In previous work, Goot, a critic of the way questions are constructed in polling, analysed the different results when questions are asked differently, in a different order, or framed in different ways. The ways that questions are asked can reveal varying layers of opinion in individuals. Goot and Rowse take a similar approach here when discussing the opinion research conducted on ‘middle Australia’ by ANOP in the 1980s for the Hawke government, and in two chapters that examine the extensive public opinion research commissioned by the Council for Aboriginal Reconciliation and other interested parties in the 1990s. Some of the latter contained ludicrously loaded questions, especially when commissioned by vested interests such as mining companies on issues like the Mabo decision and native title. Goot and Rowse give this short shrift.

Prime Minister John Howard made selective use of the polls to argue against the signing of a document of reconciliation, and also used such polling to justify his refusal to apologise to the ‘stolen generations’. After sifting through the opinion polling on reconciliation, Goot and Rowse conclude that Australians broadly accept that Aborigines were treated badly in the past but strongly believe that Aborigines should now focus on the future. They want Aborigines to take responsibility for their own lives. Non-Aboriginal Australians are committed to equality, but can support limited notions of indigenous rights, including land rights and other forms of cultural protection. This means that they are prepared to recognise both the equality and difference of Aborigines.

The chapter on Hawke’s failed land rights initiative in the 1980s is a potent reminder of the way that opinion polling can be used in the political process. In the early days of the Hawke government, Aboriginal Affairs Minister Clyde Holding suggested that there was a lurking racism in the Australian public that could be mobilised against the initiative. This proved self-fulfilling: ‘By imagining his task in a certain way, Holding – with the help of pollsters, journalists and his political opponents – turned his fearful anticipations into “facts”.’ The ‘backlash hypothesis’, which Holding legitimised in order to fight, was used for different purposes by Western Australian Premier Brian Burke and Prime Minister Bob Hawke ultimately to retreat from ALP policy. The public that had been so generous towards Aborigines in 1967 had become less generous since then, Hawke argued. Goot and Rowse argue both that the evidence from the polls does not represent a backlash, and that, in any case, the Hawke government would have done much better to proceed quietly in the area of Aboriginal policy, since land rights were not high on people’s list of concerns. Here they also question the usefulness and the meaningfulness of the category ‘middle Australia’, which was seen to be against land rights, and reject the idea that for it to succeed Labor’s land rights policy needed its support.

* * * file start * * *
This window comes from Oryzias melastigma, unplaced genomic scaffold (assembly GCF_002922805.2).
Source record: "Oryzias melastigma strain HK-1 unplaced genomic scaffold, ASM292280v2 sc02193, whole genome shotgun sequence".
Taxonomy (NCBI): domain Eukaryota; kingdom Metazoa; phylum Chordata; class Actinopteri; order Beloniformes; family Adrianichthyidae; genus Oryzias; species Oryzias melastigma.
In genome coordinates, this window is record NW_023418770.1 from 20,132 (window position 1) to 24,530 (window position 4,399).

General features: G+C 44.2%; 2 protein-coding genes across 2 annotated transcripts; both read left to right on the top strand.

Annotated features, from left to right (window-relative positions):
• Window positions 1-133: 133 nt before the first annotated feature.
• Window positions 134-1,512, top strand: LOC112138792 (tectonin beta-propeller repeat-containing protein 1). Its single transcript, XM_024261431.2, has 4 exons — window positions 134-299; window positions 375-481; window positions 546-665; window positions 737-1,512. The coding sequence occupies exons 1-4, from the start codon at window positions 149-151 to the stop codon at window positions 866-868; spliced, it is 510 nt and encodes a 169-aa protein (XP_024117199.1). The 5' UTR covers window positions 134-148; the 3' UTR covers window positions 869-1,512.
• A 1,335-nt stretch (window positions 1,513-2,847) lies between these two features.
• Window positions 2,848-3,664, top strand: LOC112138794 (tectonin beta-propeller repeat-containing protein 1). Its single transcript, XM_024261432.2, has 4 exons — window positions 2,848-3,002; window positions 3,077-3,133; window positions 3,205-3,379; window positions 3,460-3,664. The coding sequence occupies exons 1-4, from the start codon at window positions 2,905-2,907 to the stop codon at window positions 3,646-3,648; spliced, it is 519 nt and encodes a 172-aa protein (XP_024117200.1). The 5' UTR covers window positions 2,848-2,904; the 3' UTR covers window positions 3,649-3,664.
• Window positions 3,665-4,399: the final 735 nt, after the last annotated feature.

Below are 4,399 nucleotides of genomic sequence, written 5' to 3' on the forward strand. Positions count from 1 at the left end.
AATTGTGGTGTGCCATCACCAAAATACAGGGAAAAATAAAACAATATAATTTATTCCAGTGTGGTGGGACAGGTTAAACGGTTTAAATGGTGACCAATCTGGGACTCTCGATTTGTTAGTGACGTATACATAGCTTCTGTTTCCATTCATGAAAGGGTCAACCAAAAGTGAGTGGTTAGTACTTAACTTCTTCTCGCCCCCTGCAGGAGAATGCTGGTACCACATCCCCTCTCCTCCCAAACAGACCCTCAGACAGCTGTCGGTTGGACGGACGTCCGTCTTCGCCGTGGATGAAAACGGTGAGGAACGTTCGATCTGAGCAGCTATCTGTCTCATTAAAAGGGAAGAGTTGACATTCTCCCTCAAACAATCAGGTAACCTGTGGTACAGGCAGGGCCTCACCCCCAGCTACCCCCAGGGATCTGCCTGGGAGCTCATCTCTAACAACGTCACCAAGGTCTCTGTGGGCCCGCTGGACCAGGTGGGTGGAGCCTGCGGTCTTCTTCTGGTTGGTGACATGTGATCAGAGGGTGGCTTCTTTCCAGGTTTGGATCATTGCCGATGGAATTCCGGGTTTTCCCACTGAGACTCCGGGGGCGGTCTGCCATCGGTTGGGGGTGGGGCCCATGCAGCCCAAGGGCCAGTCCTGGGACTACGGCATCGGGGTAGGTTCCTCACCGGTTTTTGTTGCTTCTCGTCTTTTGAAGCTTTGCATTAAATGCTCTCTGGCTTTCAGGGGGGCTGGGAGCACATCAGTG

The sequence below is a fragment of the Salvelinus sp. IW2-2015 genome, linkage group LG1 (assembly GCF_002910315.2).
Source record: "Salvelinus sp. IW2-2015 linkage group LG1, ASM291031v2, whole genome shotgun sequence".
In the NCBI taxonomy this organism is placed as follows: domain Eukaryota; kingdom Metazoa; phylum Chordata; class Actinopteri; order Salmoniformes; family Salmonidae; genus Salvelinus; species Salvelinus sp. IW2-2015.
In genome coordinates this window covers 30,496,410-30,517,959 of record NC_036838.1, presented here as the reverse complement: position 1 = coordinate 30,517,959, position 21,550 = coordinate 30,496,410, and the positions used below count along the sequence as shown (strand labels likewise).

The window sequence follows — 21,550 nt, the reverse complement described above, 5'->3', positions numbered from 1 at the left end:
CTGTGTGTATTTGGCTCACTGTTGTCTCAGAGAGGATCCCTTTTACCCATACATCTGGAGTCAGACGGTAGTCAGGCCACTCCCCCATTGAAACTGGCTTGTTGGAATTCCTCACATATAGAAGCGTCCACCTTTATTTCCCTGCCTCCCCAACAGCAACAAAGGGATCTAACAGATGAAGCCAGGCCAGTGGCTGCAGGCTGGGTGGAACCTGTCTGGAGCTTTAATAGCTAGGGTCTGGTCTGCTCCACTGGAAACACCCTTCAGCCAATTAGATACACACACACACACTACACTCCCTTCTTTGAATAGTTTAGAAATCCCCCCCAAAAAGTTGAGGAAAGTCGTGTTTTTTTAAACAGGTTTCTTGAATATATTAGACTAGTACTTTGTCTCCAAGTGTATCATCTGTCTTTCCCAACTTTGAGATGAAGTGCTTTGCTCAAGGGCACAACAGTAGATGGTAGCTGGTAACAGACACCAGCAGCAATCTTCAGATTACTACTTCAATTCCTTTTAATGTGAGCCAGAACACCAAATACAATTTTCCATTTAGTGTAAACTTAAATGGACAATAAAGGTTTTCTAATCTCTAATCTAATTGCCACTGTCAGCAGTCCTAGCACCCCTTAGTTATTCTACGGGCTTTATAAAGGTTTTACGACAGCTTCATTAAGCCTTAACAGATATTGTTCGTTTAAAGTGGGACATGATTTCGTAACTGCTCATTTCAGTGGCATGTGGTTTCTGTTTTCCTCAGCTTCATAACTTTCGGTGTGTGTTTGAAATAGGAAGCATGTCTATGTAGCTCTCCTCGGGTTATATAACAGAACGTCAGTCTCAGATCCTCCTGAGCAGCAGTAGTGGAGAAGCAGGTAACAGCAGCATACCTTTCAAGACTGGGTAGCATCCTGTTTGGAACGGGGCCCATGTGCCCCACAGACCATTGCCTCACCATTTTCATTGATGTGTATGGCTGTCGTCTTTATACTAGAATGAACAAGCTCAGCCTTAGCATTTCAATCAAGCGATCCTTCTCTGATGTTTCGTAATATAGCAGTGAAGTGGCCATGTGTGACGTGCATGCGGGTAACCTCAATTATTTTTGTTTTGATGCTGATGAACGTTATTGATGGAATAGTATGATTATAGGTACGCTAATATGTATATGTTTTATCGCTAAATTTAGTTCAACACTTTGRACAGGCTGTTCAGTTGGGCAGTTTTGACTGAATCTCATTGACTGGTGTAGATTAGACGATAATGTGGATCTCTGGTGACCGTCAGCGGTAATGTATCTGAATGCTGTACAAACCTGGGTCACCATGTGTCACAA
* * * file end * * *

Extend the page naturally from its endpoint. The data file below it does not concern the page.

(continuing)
One gets the impression that Goot and Rowse would prefer governments to listen to a different kind of constituency, which was once thought of as ‘public opinion’. A.P. Elkin, the anthropologist and advocate for Aboriginal rights, argued in the 1930s and 1940s that government and policy makers should listen to the ‘informed public’, those who knew and felt strongly about the issues. Now governments listen to a more democratic notion of the general public’s opinion, but in Goot and Rowse’s view, that kind of opinion doesn’t really exist, any more than ‘middle Australia’ exists.    In the conclusion, a broader argument is mounted against social scientists and others constructing social categories and then assuming that they are real entities (Judith Brett and I are so accused when we refer to the people in our recent book Ordinary People’s Politics [2006] as ‘old Labor’, the ‘Old Middle Class’ or ‘young mums’). However, what is the alternative in social analysis other than to think about groups and the ways that their different and specific social circumstances influence the way they see the world, including indigenous issues? After all, while they point to the complexity of opinion, including within individuals, Goot and Rowse are also using a social category when they refer to non-Aboriginal Australians and when they characterise their general habits of thought and feeling.

Anthony Moran reviews 'Divided Nation' by Murray Goot and Tim Rowse

Divided Nation: Indigenous Affairs and the Imagined Public

by Murray Goot and Tim Rowse

MUP, $27.95 pb, 240 pp

From the New Issue

You May Also Like

Leave a comment

If you are an ABR subscriber, you will need to sign in to post a comment.

If you have forgotten your sign in details, or if you receive an error message when trying to submit your comment, please email your comment (and the name of the article to which it relates) to ABR Comments. We will review your comment and, subject to approval, we will post it under your name.

Please note that all comments must be approved by ABR and comply with our Terms & Conditions.